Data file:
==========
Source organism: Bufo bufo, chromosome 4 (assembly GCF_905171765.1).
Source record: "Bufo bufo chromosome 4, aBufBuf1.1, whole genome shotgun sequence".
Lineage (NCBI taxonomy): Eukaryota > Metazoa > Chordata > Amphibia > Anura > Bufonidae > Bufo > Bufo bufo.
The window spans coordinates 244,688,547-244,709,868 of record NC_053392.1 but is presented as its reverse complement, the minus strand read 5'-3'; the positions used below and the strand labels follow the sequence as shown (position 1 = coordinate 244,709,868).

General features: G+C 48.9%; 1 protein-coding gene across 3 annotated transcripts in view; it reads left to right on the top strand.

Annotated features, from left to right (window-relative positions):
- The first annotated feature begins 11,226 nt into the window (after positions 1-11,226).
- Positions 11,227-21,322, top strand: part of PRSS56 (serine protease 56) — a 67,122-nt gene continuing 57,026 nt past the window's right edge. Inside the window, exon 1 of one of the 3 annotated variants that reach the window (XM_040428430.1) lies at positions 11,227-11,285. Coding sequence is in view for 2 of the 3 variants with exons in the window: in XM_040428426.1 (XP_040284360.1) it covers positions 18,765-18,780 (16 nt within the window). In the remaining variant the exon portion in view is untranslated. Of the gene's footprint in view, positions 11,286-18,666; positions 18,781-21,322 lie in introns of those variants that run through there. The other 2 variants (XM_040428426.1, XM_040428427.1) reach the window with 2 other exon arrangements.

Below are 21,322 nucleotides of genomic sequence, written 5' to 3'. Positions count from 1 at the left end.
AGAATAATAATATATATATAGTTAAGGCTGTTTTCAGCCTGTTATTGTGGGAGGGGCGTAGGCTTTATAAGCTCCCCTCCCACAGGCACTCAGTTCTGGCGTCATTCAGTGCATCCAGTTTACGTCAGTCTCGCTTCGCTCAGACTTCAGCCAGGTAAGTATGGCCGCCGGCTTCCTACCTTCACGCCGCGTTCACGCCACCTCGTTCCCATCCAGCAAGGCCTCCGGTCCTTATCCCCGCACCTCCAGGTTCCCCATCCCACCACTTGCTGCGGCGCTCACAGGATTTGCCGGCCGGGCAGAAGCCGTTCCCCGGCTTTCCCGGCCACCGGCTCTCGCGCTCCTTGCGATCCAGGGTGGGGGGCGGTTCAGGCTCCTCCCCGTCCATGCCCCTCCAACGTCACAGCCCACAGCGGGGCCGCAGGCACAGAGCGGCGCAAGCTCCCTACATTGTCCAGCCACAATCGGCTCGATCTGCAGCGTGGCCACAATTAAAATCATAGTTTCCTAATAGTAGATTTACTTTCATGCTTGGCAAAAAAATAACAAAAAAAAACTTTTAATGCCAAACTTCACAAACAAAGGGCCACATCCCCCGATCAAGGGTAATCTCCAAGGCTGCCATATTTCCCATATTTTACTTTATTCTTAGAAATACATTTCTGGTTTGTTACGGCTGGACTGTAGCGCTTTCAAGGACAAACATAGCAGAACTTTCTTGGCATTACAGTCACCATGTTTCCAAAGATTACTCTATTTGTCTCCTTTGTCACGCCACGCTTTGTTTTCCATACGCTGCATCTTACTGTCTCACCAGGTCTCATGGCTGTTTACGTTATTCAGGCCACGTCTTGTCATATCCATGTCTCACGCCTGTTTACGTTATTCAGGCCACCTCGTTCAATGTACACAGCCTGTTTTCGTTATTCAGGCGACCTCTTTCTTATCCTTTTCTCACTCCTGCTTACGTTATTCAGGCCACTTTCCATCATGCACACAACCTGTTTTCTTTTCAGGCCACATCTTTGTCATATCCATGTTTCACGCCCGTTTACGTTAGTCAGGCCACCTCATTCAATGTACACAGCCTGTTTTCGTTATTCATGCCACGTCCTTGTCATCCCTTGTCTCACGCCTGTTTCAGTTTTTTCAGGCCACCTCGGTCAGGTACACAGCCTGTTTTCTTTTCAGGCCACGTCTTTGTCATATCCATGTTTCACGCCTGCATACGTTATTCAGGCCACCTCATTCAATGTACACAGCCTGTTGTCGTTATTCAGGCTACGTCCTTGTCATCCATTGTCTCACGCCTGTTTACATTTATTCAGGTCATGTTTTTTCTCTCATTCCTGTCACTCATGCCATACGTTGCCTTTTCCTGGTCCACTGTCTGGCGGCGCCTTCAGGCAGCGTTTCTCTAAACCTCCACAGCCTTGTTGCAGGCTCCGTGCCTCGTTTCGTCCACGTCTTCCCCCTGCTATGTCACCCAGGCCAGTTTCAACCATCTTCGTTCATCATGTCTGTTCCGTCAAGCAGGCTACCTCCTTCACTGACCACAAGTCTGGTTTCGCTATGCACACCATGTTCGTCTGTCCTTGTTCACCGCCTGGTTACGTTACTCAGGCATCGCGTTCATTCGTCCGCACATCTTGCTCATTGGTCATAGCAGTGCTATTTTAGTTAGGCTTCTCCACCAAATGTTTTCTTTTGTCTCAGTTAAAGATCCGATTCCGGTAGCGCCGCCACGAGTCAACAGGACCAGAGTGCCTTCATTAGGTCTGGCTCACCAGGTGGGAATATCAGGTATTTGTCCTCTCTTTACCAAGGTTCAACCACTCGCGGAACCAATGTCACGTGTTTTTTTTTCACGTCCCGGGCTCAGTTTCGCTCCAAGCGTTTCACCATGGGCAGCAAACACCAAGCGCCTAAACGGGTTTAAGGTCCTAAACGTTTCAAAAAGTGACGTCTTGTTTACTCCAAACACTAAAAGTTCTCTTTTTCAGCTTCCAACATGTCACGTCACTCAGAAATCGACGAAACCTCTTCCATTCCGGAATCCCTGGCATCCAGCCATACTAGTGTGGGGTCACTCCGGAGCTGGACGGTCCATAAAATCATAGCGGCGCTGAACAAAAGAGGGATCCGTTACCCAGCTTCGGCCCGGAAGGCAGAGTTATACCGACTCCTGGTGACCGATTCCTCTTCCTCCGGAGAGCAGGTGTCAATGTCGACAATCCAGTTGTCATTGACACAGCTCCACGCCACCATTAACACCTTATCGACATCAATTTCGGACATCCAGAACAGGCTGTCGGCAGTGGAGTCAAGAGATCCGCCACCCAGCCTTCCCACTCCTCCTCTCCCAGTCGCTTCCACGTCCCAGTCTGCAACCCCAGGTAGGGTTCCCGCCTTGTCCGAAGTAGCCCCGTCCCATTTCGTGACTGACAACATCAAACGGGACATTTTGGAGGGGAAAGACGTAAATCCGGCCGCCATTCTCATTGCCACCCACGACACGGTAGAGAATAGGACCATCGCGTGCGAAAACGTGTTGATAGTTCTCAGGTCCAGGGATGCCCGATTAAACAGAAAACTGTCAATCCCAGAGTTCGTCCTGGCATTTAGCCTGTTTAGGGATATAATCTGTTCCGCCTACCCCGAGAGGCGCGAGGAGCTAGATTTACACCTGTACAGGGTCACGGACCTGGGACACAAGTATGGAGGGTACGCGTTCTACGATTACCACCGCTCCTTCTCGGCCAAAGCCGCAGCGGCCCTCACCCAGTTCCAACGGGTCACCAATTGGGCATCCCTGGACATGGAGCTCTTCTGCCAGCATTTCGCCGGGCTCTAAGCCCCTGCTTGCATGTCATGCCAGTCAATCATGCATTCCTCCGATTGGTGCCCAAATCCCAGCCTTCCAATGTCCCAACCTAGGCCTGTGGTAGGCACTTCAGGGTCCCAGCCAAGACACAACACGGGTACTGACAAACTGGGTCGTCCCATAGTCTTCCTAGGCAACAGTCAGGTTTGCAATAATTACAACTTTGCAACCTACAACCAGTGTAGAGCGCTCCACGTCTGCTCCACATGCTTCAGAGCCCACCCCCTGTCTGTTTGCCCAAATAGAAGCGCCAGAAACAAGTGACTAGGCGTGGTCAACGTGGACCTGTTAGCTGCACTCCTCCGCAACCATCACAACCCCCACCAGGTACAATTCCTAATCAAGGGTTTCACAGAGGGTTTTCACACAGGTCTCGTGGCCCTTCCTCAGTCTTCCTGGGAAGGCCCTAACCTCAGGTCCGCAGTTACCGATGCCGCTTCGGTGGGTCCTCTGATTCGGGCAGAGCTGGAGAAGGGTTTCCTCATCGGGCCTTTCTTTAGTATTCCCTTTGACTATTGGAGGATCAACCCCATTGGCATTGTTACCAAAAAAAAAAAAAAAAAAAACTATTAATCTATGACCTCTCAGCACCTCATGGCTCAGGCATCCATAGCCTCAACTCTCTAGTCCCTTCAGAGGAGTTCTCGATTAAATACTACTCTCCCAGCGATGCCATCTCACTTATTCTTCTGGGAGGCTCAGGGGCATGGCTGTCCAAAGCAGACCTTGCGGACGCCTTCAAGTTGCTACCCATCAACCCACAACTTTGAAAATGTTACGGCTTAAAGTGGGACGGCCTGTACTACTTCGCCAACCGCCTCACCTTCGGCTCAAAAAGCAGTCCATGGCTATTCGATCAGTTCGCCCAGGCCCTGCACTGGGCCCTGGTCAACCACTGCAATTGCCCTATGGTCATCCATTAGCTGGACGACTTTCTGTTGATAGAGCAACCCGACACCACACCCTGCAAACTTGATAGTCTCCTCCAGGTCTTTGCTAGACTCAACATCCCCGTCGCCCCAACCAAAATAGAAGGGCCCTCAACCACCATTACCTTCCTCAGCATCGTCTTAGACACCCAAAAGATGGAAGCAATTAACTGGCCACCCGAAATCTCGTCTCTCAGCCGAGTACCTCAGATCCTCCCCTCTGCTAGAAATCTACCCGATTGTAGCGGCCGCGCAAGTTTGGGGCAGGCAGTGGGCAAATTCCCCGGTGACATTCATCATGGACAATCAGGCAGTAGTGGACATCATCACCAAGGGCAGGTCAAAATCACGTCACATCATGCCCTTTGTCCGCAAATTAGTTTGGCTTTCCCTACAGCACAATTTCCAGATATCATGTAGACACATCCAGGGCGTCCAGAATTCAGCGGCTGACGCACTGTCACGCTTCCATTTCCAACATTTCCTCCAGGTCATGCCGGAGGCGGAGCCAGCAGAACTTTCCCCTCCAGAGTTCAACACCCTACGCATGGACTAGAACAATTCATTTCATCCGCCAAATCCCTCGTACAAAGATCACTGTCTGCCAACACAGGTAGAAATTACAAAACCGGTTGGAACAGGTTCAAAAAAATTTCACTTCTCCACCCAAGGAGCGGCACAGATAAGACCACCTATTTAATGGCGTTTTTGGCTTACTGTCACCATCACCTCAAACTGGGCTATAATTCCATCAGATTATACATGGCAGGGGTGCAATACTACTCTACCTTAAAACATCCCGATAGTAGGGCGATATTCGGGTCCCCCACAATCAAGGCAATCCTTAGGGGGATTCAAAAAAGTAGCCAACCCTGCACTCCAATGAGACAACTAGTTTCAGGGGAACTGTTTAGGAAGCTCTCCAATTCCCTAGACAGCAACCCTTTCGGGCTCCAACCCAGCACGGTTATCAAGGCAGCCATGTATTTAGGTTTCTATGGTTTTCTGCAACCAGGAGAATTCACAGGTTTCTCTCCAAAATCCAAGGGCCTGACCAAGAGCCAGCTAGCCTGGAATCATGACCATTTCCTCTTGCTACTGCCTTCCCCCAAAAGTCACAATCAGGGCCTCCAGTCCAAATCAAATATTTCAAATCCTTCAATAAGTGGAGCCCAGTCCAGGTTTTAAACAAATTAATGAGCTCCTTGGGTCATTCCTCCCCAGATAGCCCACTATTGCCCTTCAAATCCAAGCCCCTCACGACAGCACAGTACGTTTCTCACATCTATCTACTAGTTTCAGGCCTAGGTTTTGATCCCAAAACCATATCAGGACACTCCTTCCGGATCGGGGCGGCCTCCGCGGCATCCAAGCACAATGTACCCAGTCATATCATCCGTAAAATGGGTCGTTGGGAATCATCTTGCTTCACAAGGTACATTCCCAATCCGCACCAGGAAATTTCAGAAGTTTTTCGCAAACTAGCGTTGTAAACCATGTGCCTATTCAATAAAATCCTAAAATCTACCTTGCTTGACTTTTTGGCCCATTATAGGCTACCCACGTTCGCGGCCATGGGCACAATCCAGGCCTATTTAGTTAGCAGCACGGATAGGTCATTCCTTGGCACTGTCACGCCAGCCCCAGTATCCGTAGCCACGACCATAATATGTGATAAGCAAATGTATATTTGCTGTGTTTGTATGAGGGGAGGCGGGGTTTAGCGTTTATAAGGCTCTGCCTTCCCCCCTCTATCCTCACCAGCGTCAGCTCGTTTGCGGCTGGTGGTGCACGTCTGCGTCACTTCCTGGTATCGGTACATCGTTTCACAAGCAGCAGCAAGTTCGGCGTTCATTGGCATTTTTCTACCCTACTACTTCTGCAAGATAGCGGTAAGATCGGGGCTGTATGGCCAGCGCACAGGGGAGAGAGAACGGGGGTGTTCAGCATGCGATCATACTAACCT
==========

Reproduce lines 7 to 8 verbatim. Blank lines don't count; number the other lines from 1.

- The first annotated feature begins 11,226 nt into the window (after positions 1-11,226).
- Positions 11,227-21,322, top strand: part of PRSS56 (serine protease 56) — a 67,122-nt gene continuing 57,026 nt past the window's right edge. Inside the window, exon 1 of one of the 3 annotated variants that reach the window (XM_040428430.1) lies at positions 11,227-11,285. Coding sequence is in view for 2 of the 3 variants with exons in the window: in XM_040428426.1 (XP_040284360.1) it covers positions 18,765-18,780 (16 nt within the window). In the remaining variant the exon portion in view is untranslated. Of the gene's footprint in view, positions 11,286-18,666; positions 18,781-21,322 lie in introns of those variants that run through there. The other 2 variants (XM_040428426.1, XM_040428427.1) reach the window with 2 other exon arrangements.